Book by James Lapine, music & lyrics by Stephen Sondheim
A rare modern classic, Into the Woods follows Cinderella, Little Red Riding Hood, Jack—of beanstalk fame—and a baker and his wife, as they take a journey into the woods to make their wishes come true.
It’s a magical, bewildering place full of witches, wolves, giants and mysterious strangers, where familiar fairy tales get tangled up together. Wishes are granted here, but at a price.
Even storybook characters must face the music—of which there is plenty—in Sondheim and Lapine’s irreverent and beloved Tony Award–winner.
April 2015: Good People
by David Lindsay Abaire
In South Boston, this month’s paycheck covers last month’s bills, bingo is a night on the town, and tough, sharp-tongued single-mom Margie Walsh has just been let go from yet another job. Scrambling to make ends meet, she looks up an old flame—now a successful doctor—and risks everything in the hope he’ll help her make a fresh start.
An insightful comedy of class and culture, this recent Broadway hit about how the twists of fate determine our path is both darkly funny and surprisingly touching.
April “Mainly for Kids” 2015: Bunnicula
James & Deborah Howe, authors; Jon Klein, playwright; Chris Jeffries, composer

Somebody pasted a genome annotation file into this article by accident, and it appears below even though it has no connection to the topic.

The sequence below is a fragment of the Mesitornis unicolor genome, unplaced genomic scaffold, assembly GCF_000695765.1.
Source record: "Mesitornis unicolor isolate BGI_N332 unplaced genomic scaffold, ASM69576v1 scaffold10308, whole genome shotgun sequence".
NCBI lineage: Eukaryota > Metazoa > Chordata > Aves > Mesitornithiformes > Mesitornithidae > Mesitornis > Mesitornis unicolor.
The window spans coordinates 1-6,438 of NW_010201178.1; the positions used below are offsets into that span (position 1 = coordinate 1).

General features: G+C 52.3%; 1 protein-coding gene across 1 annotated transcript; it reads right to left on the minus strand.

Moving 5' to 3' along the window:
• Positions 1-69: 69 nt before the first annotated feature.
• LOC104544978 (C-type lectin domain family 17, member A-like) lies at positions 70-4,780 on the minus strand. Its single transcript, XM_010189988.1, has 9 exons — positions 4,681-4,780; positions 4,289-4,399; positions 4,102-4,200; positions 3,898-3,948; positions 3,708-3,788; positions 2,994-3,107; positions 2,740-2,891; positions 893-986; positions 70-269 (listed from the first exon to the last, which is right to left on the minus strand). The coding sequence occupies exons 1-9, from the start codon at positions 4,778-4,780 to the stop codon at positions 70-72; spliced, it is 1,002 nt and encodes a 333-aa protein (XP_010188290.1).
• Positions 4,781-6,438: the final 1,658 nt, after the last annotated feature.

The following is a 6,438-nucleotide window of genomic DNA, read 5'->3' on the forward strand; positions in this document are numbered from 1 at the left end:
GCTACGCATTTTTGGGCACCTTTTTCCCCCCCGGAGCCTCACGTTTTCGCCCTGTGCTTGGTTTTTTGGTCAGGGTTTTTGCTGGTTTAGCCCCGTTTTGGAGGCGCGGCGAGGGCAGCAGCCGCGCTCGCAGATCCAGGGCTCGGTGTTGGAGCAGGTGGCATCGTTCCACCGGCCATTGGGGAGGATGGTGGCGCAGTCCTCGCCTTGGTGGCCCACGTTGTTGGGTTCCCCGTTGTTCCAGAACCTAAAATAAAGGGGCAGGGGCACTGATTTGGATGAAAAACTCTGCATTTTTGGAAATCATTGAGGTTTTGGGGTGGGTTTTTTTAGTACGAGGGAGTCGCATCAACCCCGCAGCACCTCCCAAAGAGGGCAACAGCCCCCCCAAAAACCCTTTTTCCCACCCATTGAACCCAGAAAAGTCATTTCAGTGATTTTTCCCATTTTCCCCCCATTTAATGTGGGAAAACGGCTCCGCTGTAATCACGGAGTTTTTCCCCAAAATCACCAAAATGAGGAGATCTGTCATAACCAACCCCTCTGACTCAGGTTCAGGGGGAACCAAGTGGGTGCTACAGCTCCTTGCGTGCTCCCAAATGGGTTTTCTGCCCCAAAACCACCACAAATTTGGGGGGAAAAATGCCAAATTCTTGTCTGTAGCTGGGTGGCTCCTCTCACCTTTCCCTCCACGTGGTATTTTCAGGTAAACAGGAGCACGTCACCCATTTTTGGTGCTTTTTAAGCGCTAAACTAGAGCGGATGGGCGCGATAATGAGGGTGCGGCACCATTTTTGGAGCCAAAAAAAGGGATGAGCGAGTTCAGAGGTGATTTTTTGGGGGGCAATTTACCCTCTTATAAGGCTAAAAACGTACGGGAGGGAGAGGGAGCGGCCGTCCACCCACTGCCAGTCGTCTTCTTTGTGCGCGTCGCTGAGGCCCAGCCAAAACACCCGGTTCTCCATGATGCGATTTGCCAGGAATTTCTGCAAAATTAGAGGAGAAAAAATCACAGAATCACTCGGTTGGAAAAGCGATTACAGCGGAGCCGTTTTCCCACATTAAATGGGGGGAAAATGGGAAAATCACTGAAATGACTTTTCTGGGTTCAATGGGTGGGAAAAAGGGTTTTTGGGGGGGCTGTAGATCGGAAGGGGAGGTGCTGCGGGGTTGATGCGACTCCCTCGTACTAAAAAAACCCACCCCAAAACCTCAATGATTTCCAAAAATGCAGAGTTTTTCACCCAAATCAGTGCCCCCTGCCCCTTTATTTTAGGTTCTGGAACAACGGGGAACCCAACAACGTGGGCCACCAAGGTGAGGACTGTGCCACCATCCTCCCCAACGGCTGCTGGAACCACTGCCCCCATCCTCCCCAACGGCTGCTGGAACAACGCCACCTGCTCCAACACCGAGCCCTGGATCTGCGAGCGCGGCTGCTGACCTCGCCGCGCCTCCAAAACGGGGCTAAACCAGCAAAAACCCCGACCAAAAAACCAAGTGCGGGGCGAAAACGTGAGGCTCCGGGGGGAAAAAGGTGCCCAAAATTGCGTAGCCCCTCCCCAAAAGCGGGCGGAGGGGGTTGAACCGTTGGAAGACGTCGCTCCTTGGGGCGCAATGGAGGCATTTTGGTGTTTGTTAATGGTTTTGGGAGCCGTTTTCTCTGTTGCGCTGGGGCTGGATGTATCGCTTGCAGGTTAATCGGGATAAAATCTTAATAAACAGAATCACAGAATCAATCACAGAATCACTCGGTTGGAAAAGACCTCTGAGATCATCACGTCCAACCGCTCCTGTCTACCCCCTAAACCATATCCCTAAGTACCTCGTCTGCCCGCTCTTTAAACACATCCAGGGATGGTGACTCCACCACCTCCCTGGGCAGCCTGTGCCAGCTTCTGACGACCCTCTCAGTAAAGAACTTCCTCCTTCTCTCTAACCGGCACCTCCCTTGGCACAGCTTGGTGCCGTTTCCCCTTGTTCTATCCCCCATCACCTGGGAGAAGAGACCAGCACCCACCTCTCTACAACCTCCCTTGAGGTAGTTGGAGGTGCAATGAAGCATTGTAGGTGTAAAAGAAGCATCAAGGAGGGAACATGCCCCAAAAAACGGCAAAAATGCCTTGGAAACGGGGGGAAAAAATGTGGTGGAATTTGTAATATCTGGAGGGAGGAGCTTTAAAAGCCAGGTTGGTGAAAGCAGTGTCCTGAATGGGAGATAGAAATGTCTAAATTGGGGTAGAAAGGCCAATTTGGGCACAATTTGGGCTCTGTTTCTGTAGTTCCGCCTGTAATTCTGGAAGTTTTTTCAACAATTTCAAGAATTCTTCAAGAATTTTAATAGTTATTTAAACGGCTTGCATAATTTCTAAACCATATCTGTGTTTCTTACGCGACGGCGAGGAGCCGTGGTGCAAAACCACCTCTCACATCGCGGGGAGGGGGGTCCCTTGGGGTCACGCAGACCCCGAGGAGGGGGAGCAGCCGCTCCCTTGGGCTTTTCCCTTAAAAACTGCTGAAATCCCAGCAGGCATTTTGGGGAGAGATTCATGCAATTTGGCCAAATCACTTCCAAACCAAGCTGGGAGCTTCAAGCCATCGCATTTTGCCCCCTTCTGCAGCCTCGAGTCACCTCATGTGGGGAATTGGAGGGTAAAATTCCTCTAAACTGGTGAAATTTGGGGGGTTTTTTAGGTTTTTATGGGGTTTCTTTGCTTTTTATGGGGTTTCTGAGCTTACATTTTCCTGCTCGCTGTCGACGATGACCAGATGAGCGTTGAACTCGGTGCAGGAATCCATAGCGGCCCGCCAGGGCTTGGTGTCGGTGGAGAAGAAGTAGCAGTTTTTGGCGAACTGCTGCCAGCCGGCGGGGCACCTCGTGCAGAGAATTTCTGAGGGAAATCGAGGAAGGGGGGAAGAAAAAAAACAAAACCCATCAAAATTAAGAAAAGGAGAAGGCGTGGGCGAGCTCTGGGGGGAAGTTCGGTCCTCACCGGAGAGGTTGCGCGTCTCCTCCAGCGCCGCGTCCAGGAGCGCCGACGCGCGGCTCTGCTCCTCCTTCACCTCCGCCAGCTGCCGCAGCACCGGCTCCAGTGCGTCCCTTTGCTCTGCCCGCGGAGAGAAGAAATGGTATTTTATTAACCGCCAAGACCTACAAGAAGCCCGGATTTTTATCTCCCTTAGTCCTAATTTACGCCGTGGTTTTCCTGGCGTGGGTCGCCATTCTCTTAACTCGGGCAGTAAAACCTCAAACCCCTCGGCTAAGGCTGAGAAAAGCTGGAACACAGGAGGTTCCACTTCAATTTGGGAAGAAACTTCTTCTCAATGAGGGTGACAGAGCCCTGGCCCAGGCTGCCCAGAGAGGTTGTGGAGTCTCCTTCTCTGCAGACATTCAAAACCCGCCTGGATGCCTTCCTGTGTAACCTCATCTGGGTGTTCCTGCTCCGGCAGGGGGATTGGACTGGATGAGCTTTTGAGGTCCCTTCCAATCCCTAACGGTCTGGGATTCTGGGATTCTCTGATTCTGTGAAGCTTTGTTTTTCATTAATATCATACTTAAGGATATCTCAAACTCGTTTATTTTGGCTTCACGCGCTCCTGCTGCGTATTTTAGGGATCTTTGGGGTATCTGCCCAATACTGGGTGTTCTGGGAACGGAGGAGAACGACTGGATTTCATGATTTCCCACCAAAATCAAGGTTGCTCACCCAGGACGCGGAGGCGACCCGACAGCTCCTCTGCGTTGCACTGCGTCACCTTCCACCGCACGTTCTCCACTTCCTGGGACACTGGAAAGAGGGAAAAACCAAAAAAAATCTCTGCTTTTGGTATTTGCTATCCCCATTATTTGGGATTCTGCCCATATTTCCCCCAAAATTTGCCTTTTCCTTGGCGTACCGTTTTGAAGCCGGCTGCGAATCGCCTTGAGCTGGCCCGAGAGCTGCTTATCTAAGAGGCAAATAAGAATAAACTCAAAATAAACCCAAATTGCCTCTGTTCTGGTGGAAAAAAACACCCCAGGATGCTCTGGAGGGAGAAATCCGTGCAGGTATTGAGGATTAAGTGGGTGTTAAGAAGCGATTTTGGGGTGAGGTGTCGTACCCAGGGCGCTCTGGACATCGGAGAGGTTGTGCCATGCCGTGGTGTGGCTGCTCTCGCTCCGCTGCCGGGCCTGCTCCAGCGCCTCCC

Chester the cat and Harold the dog are the best of pals. But, one dark and stormy night, their family comes home with a very strange baby rabbit who has sharp fangs instead of buck teeth, and who sleeps all day and prowls around his cage all night.
Meanwhile, all the vegetables in the house are drained of their color and turn white. Could this possibly be a coincidence, or could Bunnicula be a vampire? Chester thinks so – he’ll stop at nothing until he vanquishes the new arrival, even if it means the end of his friendship with Harold.
June 2015: Boeing Boeing
By Marc Camoletti, translated by Beverly Cross, revised by Francis Evans
It’s the 1960s, and swinging bachelor Bernard couldn’t be happier—he has a flat in Paris and three gorgeous stewardesses all engaged to him without knowing about each other. But Bernard’s perfect life gets bumpy when his friend Robert comes to stay and a new and speedier Boeing jet throws off all of his careful planning.
Soon all three stewardesses are in town simultaneously, timid Robert is forgetting which lies to tell to whom, and catastrophe looms. Boeing Boeing is a riotous farce and a hysterical whirlwind of mayhem.
This show will be directed by Resident Director Scott Ford.
Summer Musical 2015: Grease
Book, music & lyrics by Jim Jacobs & Warren Casey
Danny and Sandy fall for each other during a carefree summer fling. But when the school year begins, Danny is torn between his feelings for good-girl Sandy and his image with the T-Birds and the Pink Ladies.
This simple and well-known plot is set against the backdrop of 1959, a pivotal moment in American history, when rock and roll was in its infancy and everything in American culture was about to be turned upside down.
At its heart, Grease is an unconventional and rebellious musical about America’s tumultuous crossing over from the 1950’s to the 1960’s—all fueled by cars, drive-in movies, and, more than anything, rock and roll.